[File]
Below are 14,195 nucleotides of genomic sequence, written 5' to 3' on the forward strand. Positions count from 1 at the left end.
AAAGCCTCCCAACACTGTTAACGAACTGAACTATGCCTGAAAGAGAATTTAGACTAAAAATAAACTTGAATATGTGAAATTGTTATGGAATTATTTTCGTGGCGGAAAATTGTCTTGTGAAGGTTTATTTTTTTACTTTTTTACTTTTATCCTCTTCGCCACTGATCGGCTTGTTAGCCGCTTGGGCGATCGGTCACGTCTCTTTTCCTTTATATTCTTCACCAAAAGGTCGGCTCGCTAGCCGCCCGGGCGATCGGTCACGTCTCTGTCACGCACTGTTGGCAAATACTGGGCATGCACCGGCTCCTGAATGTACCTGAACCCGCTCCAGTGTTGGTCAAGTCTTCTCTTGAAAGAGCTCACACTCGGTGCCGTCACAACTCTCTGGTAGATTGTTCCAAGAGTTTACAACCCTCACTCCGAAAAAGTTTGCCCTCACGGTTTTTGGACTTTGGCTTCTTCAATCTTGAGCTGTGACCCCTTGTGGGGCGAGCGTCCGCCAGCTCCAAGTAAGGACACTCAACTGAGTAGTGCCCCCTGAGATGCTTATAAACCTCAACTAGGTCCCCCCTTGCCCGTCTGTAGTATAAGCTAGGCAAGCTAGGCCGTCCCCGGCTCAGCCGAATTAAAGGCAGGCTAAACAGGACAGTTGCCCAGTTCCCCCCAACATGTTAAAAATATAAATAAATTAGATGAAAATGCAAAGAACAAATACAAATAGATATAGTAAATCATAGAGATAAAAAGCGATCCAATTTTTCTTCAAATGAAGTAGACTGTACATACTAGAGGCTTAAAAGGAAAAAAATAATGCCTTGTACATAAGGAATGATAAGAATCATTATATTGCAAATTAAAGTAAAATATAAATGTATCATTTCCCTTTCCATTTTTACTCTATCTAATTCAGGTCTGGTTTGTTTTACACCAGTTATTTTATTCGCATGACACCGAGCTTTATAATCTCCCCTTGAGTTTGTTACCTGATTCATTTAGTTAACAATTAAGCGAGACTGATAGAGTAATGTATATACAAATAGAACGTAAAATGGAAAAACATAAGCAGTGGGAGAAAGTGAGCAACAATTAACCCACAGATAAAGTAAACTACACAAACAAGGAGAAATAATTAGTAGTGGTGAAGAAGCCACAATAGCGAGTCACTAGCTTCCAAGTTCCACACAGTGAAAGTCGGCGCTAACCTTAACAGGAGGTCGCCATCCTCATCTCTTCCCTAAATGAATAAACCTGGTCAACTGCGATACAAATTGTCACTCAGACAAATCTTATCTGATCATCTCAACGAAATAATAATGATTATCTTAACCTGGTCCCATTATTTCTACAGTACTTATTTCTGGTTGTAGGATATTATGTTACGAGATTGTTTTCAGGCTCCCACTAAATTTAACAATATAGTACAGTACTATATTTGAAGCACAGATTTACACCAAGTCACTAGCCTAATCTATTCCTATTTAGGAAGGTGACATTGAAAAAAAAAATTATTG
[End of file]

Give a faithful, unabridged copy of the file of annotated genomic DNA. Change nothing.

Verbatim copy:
Below are 14,195 nucleotides of genomic sequence, written 5' to 3' on the forward strand. Positions count from 1 at the left end.
AAAGCCTCCCAACACTGTTAACGAACTGAACTATGCCTGAAAGAGAATTTAGACTAAAAATAAACTTGAATATGTGAAATTGTTATGGAATTATTTTCGTGGCGGAAAATTGTCTTGTGAAGGTTTATTTTTTTACTTTTTTACTTTTATCCTCTTCGCCACTGATCGGCTTGTTAGCCGCTTGGGCGATCGGTCACGTCTCTTTTCCTTTATATTCTTCACCAAAAGGTCGGCTCGCTAGCCGCCCGGGCGATCGGTCACGTCTCTGTCACGCACTGTTGGCAAATACTGGGCATGCACCGGCTCCTGAATGTACCTGAACCCGCTCCAGTGTTGGTCAAGTCTTCTCTTGAAAGAGCTCACACTCGGTGCCGTCACAACTCTCTGGTAGATTGTTCCAAGAGTTTACAACCCTCACTCCGAAAAAGTTTGCCCTCACGGTTTTTGGACTTTGGCTTCTTCAATCTTGAGCTGTGACCCCTTGTGGGGCGAGCGTCCGCCAGCTCCAAGTAAGGACACTCAACTGAGTAGTGCCCCCTGAGATGCTTATAAACCTCAACTAGGTCCCCCCTTGCCCGTCTGTAGTATAAGCTAGGCAAGCTAGGCCGTCCCCGGCTCAGCCGAATTAAAGGCAGGCTAAACAGGACAGTTGCCCAGTTCCCCCCAACATGTTAAAAATATAAATAAATTAGATGAAAATGCAAAGAACAAATACAAATAGATATAGTAAATCATAGAGATAAAAAGCGATCCAATTTTTCTTCAAATGAAGTAGACTGTACATACTAGAGGCTTAAAAGGAAAAAAATAATGCCTTGTACATAAGGAATGATAAGAATCATTATATTGCAAATTAAAGTAAAATATAAATGTATCATTTCCCTTTCCATTTTTACTCTATCTAATTCAGGTCTGGTTTGTTTTACACCAGTTATTTTATTCGCATGACACCGAGCTTTATAATCTCCCCTTGAGTTTGTTACCTGATTCATTTAGTTAACAATTAAGCGAGACTGATAGAGTAATGTATATACAAATAGAACGTAAAATGGAAAAACATAAGCAGTGGGAGAAAGTGAGCAACAATTAACCCACAGATAAAGTAAACTACACAAACAAGGAGAAATAATTAGTAGTGGTGAAGAAGCCACAATAGCGAGTCACTAGCTTCCAAGTTCCACACAGTGAAAGTCGGCGCTAACCTTAACAGGAGGTCGCCATCCTCATCTCTTCCCTAAATGAATAAACCTGGTCAACTGCGATACAAATTGTCACTCAGACAAATCTTATCTGATCATCTCAACGAAATAATAATGATTATCTTAACCTGGTCCCATTATTTCTACAGTACTTATTTCTGGTTGTAGGATATTATGTTACGAGATTGTTTTCAGGCTCCCACTAAATTTAACAATATAGTACAGTACTATATTTGAAGCACAGATTTACACCAAGTCACTAGCCTAATCTATTCCTATTTAGGAAGGTGACATTGAAAAAAAAAATTATTG